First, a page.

Nov 6, 2019

When she rises, we all rise.

Especially in travel.

BAck to blogs

It wasn’t a coincidence. On the day I was presenting a webinar titled, “Gender Equality in Travel” to Wanderful (an online community of 40,000 female travelers) on behalf of GOOD Travel (a women-owned social enterprise), my friend and GOOD Travel co-founder Eliza Raymond was attending the Women of Influence New Zealand Awards as a finalist in the global category! Something was trending that day and it was the empowerment of women.

We know that when you invest in a woman, you invest in a community. Decades of studies prove that investing in women and girls creates long-term social and economic benefits for all individuals, their communities, and the world as a whole.

Then why according to the World Bank did the women’s labor force participation rate fall in 2018? Why are only 24% of parliamentarians women? Why do women in all countries still face earnings gaps? (One World Bank study assesses that if women could have the same lifetime earnings as men, global wealth could increase by $160 trillion – an average of $23,620 per person – in 141 countries studied!) Why is there still so much inequality?

But in the travel and tourism industry, there is positive news, and a comparative advantage for women. According to the UNWTO, in some countries, tourism has almost twice as many women employers as other sectors. The International Labour Organization found that women make up between 60-70% of the labor force in the hotel sector (though significant regional variation exists) and women are more likely to have a leadership voice in tourism businesses, associations and tourism governance than in other arenas per a UNWTO report.

While these are exciting statistics, there is still a gap between where we are and where we want to be. While women make up almost half of the formal tourism sector, they are far more likely to be in lower or unskilled positions and paid far less. As a sector, there is very little visible evidence that attention is being paid to the rights of women in tourism. And furthermore, gender discrimination and biases are still quite common.

"I remember my first-ever trip, everyone was like, ‘Woah, you’re driving?’ because I look like the cook, as opposed to the driver. And, being younger than the clients themselves, sometimes it’s really hard to be telling … a 60-year-old male, who is very successful in what he does, what to do."

While you may think this quote comes from the 1960’s, it was recently collected from a female tour guide as part of research into adventure guide well-being by Dr. Susan Houge-Mackenzie from the University of Otago in New Zealand.

Despite the challenges, it is because tourism employs approximately 1 in 10 people globally; is the fastest growing economic sector; second largest employer globally; and is a powerful influencer globally that it cannot be kept out of the conversation around gender equality.

The key reasons why the tourism industry may be in a unique position to lead the way on women’s equality in the workforce includes, but is not limited to:

Achieving gender equality in the tourism sector requires change at all levels. And since 80% of travel decisions are made by women regardless of who they travel with, who pays for the trip or where they go, individual choices can make a difference.

With that in mind, the importance of your role as a traveler and tourist has never been more important. Regardless of your gender, here are 10 steps you can take to help move the needle.

1. Support women-owned tourism businesses: invest in organizations who have women at the forefront making strategic decisions and holding leadership positions. Use search functions to find women-owned businesses.

2. Bargain fairly: women make up about 60% of the informal sector. As a tourist, consider the impact your bargaining has on the income of hardworking artisans and be willing to pay for quality products.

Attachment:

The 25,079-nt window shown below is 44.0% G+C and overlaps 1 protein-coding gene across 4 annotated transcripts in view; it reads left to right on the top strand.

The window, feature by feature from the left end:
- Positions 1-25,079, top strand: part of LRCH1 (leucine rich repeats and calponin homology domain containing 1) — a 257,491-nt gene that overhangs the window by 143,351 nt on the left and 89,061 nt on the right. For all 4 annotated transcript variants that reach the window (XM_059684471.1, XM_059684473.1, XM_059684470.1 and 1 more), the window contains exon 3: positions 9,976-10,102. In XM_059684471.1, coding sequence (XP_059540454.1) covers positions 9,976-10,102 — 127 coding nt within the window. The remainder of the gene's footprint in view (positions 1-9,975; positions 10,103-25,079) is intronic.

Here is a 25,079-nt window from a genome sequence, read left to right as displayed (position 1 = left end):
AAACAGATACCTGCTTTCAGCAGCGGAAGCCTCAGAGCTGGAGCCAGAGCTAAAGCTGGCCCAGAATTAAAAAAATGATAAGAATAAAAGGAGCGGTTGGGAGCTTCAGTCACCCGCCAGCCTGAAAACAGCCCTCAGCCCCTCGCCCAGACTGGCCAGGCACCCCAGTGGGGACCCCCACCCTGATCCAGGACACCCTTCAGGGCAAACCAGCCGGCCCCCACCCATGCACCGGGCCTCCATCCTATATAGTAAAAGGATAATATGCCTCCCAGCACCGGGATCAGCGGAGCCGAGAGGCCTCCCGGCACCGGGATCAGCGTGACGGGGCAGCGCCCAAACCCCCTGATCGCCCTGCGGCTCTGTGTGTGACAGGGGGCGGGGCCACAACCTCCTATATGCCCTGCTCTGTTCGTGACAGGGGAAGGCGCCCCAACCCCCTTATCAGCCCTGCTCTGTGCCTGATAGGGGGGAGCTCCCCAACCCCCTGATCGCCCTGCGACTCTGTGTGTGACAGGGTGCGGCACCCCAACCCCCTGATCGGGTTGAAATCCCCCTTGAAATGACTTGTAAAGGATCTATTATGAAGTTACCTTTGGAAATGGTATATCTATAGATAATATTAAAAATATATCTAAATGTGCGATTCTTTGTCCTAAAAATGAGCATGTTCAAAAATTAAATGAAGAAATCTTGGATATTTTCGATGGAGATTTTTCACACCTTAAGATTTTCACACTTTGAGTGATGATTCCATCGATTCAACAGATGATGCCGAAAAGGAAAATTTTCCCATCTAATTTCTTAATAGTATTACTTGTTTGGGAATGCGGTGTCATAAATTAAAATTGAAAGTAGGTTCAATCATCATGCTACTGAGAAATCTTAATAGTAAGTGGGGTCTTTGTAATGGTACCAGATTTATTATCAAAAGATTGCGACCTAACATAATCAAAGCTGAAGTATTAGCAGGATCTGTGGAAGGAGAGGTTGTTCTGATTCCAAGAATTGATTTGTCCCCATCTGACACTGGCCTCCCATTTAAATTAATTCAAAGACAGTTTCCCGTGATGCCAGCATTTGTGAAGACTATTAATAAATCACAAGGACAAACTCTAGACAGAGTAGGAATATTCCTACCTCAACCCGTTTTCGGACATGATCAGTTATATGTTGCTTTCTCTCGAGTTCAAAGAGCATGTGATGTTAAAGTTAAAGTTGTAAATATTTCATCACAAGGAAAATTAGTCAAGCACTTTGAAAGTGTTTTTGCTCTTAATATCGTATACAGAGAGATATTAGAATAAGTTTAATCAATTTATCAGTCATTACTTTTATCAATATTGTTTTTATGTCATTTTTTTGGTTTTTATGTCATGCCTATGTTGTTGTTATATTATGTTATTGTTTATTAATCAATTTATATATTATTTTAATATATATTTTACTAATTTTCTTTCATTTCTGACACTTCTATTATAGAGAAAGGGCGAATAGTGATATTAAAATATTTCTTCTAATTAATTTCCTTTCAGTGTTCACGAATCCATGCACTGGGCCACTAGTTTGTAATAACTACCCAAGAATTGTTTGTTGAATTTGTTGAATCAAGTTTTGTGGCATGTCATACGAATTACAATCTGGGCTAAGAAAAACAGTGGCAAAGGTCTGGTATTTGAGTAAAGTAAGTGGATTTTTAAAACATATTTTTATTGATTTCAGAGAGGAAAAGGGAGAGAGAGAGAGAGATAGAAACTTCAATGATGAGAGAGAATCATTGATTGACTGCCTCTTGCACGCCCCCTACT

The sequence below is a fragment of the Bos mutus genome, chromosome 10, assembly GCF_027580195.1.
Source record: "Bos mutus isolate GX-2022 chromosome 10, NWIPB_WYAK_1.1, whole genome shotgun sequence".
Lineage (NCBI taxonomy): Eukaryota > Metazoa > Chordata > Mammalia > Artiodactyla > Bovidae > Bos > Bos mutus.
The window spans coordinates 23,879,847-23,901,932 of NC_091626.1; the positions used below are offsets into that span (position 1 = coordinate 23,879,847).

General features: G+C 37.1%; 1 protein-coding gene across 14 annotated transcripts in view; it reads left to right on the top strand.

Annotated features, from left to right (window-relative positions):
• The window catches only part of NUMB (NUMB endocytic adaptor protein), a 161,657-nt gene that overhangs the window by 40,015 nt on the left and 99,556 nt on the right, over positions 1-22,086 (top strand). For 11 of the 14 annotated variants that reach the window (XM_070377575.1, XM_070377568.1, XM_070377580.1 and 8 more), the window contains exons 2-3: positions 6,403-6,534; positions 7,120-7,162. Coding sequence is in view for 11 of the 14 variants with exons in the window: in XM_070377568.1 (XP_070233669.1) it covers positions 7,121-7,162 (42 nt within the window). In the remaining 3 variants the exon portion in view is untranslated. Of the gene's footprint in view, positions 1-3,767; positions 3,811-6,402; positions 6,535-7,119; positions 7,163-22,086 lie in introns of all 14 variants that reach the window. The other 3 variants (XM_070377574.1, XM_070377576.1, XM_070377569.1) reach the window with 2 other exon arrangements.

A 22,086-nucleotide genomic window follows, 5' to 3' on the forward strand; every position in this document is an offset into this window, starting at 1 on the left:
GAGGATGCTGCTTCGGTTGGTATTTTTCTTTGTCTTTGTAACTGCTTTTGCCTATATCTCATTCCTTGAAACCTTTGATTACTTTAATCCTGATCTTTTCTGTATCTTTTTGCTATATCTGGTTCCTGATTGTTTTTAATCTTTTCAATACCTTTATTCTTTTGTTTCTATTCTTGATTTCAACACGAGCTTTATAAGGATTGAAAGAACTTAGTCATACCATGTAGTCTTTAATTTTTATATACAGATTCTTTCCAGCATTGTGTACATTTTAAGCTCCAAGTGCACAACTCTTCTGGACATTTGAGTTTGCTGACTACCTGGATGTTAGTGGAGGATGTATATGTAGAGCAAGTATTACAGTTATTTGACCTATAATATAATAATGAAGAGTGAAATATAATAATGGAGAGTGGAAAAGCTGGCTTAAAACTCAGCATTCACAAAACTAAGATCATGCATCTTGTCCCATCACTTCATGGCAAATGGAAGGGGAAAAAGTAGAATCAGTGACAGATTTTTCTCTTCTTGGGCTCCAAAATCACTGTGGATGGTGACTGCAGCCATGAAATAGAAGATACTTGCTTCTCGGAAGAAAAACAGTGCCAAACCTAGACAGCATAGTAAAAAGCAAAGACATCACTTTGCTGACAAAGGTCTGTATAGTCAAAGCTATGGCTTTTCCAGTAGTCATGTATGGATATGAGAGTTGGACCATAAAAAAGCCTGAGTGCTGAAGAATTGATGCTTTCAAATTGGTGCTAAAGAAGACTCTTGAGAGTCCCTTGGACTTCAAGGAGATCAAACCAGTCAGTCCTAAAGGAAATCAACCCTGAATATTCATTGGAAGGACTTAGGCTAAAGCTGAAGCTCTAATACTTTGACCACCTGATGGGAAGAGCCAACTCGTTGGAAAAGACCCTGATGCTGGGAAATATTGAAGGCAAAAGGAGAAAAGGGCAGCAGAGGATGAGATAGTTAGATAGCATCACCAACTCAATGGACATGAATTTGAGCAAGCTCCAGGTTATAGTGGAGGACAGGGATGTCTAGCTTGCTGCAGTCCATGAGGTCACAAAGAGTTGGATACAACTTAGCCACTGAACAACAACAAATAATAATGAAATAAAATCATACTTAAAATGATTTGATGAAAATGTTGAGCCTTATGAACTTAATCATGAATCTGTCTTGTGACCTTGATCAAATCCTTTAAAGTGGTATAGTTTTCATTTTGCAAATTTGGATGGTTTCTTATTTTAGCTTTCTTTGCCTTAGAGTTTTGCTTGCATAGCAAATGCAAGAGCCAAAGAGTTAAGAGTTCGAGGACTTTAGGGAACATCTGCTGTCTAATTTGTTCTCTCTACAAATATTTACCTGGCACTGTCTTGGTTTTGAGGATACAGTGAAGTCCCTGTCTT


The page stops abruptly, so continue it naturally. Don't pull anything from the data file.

3. Request a female tour guide: in many countries, women face significant discrimination and the field is male-dominated. Your request for a female tour guide can give opportunities that may not have been obvious before your request.

4. Speak up! When you stay in a woman-owned hotel or eat at a woman-owned restaurant and you enjoy it, share your opinion on travel sites such as TripAdvisor. Spread the word that more women in the tourism business results in a better tourism experience!

5. Donate to women’s rights organizations, particularly ones who advocate for improved working conditions for women such as The Legal Aid Society, La Vie Campesina, and Equality Now.

6. Donate to organizations supporting skills training for women in tourism. One example is Peruvian Hearts that helps young women in Peru pay for their University fees. Many of these young women are interested in a career in the Peruvian tourism industry.

7. Contact your representatives in government and let them know that fair wages and accessible, universal childcare are important issues to you and the women who work in the service/tourism industry.

8. Join women-centered trips that have been actively designed to support and connect women! For an example of how an itinerary can have an impact, visit GOOD Travel’s 2020 Peru Mom and Daughter Trip in partnership with Peruvian Hearts.

9. Encourage our future generation of female leaders to travel! Word of mouth about destinations, groups, activities - and all the things we as travelers love to talk about - can influence a new female traveler. There is a reason family travel is even more popular than ever.

10. Collaborate! Join Wanderful, become a GOOD Traveler or just start spreading the word using your own groups and networks.

Who knows… maybe someday another woman in the travel and tourism sector will be standing on a stage accepting an award because of your individual contributions and actions. Maybe the world won’t need to be trending that day towards female empowerment, because it will already be there. And you will have been a part of it.  

Want to read more? Start here.

See More:

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GOOD Travel blog author

Karin Nunan

Karin is a former third-generation airline industry director who has lived on 5 continents and traveled to over 100 countries. Her young daughter has already spent time in 20 countries ranging from Nepal to Oman to Peru. Karin's passion is planning experiential travel for families and helping children find their place in the world through exploration.